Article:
Source: Race to Save the Planet: "Only One Atmosphere"
As permanent as geographic features such as deserts may seem, Earth's climate and landscape are dynamic and constantly changing. Geologic evidence has revealed that parts of the Sahara were once lush and filled with animal species more often associated with the savanna far to the south. This video segment adapted from NOVA explains how Earth's position relative to the Sun might be responsible for the dramatic shift in the climate of what is now the Saharan nation of Djibouti.
Evidence from ice cores and ocean sediments suggests that Earth's climate has fluctuated many times during our planet's long history. Some of the minor climatic changes observed in climate records have resulted from variations in solar activity or from volcanic activity that blocked the Sun's radiation with clouds of dust and gas. However scientists attribute the cyclic record of alternating global cool and warm periods to three types of periodic variations in the position of Earth relative to the Sun.
One such variation is the shape of Earth's orbit around the Sun, which fluctuates from being nearly circular to slightly elliptical and back over the course of about 100,000 years. In an elliptical orbit, Earth passes closer to the Sun and absorbs slightly more solar radiation during certain times of the year than it does during other times.
Another variation in Earth's position relative to the Sun is the angle of Earth's axis. Earth tilts on average about 23.5° away from its plane of orbit around the Sun. This results in the seasonal changes we observe each year, whereby the northern hemisphere receives more solar radiation than the southern hemisphere for nearly half of the planet's 365.25-day orbit around the Sun, and the southern hemisphere receives more radiation during the other half of the year. However, the angle of Earth's tilt fluctuates from about 22.1° to about 24.5° and back over the course of about 41,000 years. A low degree of tilt causes temperature differences between seasons to be relatively small, and a high degree of tilt causes temperature differences to be relatively large.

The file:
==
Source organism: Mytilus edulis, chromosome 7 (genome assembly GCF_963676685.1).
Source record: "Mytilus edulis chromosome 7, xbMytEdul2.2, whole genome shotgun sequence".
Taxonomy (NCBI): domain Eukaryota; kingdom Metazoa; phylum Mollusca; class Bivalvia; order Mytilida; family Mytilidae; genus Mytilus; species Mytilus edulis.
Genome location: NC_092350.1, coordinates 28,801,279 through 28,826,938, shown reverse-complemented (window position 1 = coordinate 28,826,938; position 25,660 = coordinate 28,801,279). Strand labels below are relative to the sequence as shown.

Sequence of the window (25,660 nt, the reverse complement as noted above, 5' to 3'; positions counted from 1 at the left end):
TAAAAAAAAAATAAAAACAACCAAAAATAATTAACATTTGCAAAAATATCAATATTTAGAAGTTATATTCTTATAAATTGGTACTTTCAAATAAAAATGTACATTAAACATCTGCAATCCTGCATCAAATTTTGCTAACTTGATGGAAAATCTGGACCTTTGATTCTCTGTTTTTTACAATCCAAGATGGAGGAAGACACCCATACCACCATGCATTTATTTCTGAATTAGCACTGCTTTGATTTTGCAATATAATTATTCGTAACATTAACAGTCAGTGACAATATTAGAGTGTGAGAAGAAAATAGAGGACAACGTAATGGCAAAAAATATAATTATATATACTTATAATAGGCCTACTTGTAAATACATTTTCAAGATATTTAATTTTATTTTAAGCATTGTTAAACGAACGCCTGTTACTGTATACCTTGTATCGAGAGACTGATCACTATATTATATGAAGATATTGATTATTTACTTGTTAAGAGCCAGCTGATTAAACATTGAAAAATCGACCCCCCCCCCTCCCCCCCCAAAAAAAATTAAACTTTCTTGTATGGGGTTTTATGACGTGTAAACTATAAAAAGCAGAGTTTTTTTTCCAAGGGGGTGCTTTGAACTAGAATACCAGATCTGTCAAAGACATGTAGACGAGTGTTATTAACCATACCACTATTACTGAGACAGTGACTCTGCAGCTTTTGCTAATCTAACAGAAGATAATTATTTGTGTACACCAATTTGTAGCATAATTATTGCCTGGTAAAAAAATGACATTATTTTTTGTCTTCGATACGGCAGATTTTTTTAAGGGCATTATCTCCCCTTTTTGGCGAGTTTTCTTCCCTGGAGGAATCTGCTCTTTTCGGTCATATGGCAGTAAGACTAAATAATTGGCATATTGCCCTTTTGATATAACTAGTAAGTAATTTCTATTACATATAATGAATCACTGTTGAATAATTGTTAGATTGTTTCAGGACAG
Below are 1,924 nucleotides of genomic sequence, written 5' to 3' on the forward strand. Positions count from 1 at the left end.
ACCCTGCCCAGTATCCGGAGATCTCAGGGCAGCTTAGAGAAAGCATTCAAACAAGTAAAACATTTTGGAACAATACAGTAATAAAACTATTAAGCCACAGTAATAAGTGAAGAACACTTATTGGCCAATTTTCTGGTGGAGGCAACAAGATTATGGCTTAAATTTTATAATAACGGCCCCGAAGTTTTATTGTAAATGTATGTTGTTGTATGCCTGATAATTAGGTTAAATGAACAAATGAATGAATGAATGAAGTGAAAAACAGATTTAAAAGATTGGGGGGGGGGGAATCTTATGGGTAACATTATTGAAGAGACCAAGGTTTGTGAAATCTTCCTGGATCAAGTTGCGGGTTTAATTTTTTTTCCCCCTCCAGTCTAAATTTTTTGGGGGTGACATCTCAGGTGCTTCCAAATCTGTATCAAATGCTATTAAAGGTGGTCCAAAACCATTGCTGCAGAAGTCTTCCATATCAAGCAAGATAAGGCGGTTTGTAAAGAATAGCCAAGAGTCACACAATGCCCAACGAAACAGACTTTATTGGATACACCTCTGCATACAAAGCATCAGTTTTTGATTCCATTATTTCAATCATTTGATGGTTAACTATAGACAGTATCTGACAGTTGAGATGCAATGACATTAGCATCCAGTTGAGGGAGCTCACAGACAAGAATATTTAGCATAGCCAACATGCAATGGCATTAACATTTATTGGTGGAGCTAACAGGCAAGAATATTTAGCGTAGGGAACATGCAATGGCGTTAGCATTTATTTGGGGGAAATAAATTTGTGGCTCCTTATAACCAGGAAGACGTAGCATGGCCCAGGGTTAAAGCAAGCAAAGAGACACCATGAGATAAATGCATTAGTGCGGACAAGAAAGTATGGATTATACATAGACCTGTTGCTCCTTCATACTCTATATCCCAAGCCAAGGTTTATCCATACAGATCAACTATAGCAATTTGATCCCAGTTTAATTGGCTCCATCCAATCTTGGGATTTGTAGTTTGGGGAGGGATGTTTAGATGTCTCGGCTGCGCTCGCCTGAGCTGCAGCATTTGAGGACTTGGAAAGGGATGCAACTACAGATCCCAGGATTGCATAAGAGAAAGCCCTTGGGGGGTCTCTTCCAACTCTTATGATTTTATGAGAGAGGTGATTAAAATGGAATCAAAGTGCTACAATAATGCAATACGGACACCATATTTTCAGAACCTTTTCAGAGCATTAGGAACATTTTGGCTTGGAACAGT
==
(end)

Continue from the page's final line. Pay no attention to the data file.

The orientation of Earth's axis also varies cyclically, over the course of about 26,000 years. This is known as precession, somewhat analogous to the motion of a spinning top as it begins to slow. One effect of precession is that the pole stars change over this time period - Polaris, for example, will not always be the North Star. The orientation of Earth's axis has little impact on climate when the planet's orbit is nearly circular. However, when Earth's orbit is more elliptical, seasonal contrast is increased in one hemisphere and decreased in another.
Climate experts now think that increased seasonal contrast resulting from the interaction of these three orbital cycles caused warmer summer temperatures over northern Africa and present day Djibouti several thousand years ago. The warmer temperatures increased heating of the African continent, warming the air, which rose and drew additional moisture out of the Atlantic Ocean. The extra moisture strengthened the monsoon, extending it over the southern edge of the Sahara. Although the desert still existed, its southern border moved northward, making it significantly smaller. People and animals living in Djibouti enjoyed conditions more like those currently seen in sub-Saharan Africa.
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